St Fagan’s National History Museum is one of the world’s leading open-air museums, situated within the grounds of St Fagan’s Castle in Cardiff. One of the most visited heritage attractions in Wales, it documents the history of the Welsh people and has been open to the public since 1948. Visitors can explore the original buildings from different historical periods and learn about traditional Welsh crafts in one of the many workshops. Explore the castle grounds and beautiful beech woodland at your leisure, as admission is completely free. The nature trail is especially popular with children, where they can spot minibeasts and animals along the way.
Big Pit National Coal Museum
The Big Pit National Coal Museum is an industrial heritage museum situated in Blaenavon in Wales. A working coal mine until 1980, the Big Pit is now at the heart of the Blaenavon UNESCO World Heritage Site. Opened to the public in 1983, visitors can descend the 90-metre mine shaft to see the workings of the coal mine. Learn what it was like to be a coal miner throughout history on the underground tour. Bizarrely, the conditions deep in the mine are also ideal for maturing cheese and visitors can purchase some of the mine-matured cheddar in the gift shop!
Activities in South Wales
Explore Waterfall country
Over 160,000 people visit Brecon Beacons’ Waterfall Country each year to see its striking tree-lined gorges and dramatic cascading waterfalls. With so many visitors, the area has suffered from extensive erosion which has led to increased efforts to repair and protect it. Read about the geological history of the surrounding area as you walk through the beautiful waterfalls of the Neath Valley. As a Special Area of Conservation, a variety of animals reside in the area, so make sure you bring a pair of binoculars to do some wildlife spotting. For a wilder ride, the rivers leading up to the falls are fast flowing and great for experienced canoeists or kayakers.
Doctor Who Experience
Fans of Doctor Who come from all over the world to take part in the Doctor Who Experience in Cardiff Bay. A fully interactive and multi-sensory space, visitors are always surprised by the sheer scale of the attractions and experience on offer. Join the adventure through space and time by following the Twelfth Doctor through the set and scenes from the show. With an array of props and costumes on show, it is the perfect day for a die-hard fan. The official Doctor Who shop is stocked up with plenty of iconic memorabilia to make sure you have something to remember your trip by.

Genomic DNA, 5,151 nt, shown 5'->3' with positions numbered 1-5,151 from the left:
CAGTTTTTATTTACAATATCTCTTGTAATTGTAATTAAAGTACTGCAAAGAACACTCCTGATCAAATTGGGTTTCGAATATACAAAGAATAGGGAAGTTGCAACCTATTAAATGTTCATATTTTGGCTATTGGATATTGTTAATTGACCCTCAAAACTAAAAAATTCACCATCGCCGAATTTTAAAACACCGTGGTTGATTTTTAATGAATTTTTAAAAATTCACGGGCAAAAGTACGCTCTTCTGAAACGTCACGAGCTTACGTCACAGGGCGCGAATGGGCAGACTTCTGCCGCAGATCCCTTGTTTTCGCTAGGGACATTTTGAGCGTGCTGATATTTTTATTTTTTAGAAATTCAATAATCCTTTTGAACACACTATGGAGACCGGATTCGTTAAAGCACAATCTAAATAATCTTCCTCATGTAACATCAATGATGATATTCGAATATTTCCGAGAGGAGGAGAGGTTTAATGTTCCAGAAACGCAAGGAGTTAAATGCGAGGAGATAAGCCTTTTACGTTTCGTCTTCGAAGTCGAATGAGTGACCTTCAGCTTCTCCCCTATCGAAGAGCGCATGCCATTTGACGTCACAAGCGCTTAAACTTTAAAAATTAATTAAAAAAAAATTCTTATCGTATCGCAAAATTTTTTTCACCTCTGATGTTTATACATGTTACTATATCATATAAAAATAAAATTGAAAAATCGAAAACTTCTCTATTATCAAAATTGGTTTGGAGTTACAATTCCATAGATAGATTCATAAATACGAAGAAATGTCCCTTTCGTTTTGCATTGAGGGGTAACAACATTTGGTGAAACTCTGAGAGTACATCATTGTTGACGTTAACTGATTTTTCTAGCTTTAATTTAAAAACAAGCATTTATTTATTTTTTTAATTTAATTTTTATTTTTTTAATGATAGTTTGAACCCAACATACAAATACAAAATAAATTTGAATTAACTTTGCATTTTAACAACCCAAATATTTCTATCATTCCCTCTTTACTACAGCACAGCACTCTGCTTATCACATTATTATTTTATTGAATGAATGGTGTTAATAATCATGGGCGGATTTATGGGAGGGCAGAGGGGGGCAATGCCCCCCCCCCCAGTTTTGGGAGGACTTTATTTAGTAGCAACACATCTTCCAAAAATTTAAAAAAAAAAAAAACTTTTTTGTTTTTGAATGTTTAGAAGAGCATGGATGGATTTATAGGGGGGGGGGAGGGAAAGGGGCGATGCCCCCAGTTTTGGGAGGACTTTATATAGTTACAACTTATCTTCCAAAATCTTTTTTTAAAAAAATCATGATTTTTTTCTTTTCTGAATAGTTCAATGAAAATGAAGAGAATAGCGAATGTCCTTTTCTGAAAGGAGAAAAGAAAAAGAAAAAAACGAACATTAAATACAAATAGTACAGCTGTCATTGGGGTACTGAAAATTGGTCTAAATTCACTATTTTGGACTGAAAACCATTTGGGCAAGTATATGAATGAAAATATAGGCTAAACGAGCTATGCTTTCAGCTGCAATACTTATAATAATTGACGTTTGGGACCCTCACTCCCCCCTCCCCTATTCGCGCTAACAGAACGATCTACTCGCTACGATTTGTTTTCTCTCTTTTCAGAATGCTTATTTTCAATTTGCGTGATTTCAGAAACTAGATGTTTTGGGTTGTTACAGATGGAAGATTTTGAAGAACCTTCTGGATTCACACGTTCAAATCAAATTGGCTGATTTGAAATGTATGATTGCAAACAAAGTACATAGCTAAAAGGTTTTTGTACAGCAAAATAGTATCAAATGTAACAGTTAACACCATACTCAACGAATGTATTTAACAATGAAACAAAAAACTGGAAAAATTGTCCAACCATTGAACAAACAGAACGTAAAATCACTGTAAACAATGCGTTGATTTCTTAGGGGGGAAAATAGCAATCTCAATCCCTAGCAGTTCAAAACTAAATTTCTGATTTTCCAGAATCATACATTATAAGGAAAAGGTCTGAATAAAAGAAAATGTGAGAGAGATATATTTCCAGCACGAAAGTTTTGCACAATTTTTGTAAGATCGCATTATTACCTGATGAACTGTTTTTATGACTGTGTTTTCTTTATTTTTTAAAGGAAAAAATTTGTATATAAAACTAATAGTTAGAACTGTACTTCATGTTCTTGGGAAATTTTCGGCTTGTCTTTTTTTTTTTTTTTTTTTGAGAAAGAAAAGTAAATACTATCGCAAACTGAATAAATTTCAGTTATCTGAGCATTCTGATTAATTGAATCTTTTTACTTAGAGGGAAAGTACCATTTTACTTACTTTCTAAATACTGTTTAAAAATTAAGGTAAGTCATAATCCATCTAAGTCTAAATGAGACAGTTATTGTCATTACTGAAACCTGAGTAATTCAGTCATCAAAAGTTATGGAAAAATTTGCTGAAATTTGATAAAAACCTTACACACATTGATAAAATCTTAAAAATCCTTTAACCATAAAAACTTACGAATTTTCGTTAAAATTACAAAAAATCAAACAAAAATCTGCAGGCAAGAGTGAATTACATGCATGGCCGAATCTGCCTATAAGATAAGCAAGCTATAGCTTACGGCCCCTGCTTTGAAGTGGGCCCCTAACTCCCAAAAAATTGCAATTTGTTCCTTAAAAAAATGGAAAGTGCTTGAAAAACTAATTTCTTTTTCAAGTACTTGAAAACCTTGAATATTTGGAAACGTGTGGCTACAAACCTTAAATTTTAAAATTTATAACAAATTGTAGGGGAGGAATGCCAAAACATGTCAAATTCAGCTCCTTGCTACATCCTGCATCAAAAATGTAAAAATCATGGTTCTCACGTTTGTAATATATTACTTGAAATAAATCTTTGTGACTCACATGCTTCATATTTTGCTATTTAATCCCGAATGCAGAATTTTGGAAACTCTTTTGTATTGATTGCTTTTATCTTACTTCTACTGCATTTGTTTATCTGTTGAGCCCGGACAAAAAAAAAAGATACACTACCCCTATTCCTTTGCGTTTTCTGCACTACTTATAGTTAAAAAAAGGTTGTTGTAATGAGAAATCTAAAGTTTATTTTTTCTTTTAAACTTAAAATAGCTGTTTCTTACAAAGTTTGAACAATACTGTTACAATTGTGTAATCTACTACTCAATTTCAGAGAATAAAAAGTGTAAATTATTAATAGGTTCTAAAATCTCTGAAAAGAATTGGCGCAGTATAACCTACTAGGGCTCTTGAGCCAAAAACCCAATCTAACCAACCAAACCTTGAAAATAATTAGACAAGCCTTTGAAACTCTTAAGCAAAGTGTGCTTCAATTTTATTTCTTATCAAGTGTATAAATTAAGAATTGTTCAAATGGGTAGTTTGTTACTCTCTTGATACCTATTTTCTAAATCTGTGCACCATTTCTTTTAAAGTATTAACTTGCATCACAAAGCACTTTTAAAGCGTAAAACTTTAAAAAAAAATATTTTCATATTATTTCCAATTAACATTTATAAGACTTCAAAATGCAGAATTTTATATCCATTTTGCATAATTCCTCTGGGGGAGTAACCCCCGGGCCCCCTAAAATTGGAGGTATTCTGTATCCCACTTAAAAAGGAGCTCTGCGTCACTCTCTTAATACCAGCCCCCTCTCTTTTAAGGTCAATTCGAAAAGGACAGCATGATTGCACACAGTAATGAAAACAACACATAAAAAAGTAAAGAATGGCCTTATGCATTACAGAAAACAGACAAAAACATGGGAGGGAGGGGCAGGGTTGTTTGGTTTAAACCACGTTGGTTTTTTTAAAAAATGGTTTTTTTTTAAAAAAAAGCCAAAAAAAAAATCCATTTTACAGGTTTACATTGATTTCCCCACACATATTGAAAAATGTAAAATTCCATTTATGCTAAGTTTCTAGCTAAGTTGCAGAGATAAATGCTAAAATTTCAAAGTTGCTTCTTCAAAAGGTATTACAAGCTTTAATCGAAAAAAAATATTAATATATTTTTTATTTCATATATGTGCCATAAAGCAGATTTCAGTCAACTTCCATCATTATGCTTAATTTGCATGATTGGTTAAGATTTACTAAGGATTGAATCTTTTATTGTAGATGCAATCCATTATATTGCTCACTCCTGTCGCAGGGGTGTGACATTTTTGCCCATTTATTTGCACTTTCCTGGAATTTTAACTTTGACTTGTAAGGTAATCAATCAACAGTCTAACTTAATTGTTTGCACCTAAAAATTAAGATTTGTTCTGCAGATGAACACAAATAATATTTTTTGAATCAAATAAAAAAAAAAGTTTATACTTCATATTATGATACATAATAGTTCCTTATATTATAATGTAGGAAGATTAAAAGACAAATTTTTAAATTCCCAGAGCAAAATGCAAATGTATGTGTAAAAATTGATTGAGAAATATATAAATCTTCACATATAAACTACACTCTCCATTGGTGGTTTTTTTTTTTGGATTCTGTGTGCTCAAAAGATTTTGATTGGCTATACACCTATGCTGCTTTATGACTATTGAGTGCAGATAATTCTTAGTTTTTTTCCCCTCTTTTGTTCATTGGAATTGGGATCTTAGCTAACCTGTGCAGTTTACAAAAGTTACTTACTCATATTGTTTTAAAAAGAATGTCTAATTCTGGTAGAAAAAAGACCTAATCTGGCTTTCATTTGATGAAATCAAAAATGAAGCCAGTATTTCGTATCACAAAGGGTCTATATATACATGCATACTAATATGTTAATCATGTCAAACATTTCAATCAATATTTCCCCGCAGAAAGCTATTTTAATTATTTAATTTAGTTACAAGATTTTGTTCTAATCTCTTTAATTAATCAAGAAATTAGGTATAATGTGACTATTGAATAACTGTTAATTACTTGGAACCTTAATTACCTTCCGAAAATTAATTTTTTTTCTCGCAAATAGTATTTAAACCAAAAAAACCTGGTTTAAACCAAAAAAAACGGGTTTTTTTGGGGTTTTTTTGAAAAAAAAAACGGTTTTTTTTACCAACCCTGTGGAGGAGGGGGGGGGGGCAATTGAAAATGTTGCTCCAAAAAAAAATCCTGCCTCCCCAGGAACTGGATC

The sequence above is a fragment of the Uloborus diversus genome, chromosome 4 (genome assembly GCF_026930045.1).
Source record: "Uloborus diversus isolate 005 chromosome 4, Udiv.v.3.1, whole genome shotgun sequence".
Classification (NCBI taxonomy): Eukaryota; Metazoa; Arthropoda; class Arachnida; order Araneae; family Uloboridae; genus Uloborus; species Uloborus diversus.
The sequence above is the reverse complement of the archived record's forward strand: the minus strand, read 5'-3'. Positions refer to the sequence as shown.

Take a ride on the Brecon Mountain Railway
The Brecon Mountain Railway is a 1 ft. 11 ³/4 in narrow gauge tourist railway that runs through the Brecon Beacons. A popular South Wales attraction, the railway runs the length of local reservoirs, including Taf Fechan and Pontsticill, providing spectacular views through the Brecon Beacons National Park. Learn all about the traditional steam trains still in use and how the expert team at the Pant station keep them in top condition all the way to the line’s end at Torpantau. Pontsticill is the perfect place to stop for a picnic or visit the cafe. Enjoy the idyllic views across the Broads or let the children run out of steam as they enjoy the play area.
Did you know?
South Wales has a quarter of the UK’s population visit each year. That’s 17 million visitors a year!
Modern life washes away quickly on the warm golden beaches of South Wales. With nothing but seals, shearwaters and wildflowers to disturb the peace, you’ll be free to explore the hidden horse shoe coves, unblemished beaches and thrilling cliff top paths.
Admittedly, I am slightly biased due to the fact that I’ve been lucky enough to grow up in the wonderful part of the world, making memories which will last for a lifetime. I enjoy nothing better than hearing the sound of crashing waves and the sensation of sand running beneath my toes when strolling across one of the numerous blue flag beaches of Pembrokeshire. For me, the most important ingredient in making a holiday memorable is having lots of interesting things to do. With dozens of picturesque coastal towns and villages bursting with welsh culture and perfectly preserved Norman Castles, traditional Georgian market towns and Iron Age hill forts, this part of Wales provides the ultimate destination for an adventure, whatever your occasion!
Tenby - a picturesque harbour town encased in its historic walls is most definitely my favourite place to visit. With its timeless cobbled streets, eclectic gift shops, tranquil fishing harbour and thrilling leisure attractions nearby, there’s no wonder why it is commonly know to us locals as the jewel in Pembrokeshire’s crown.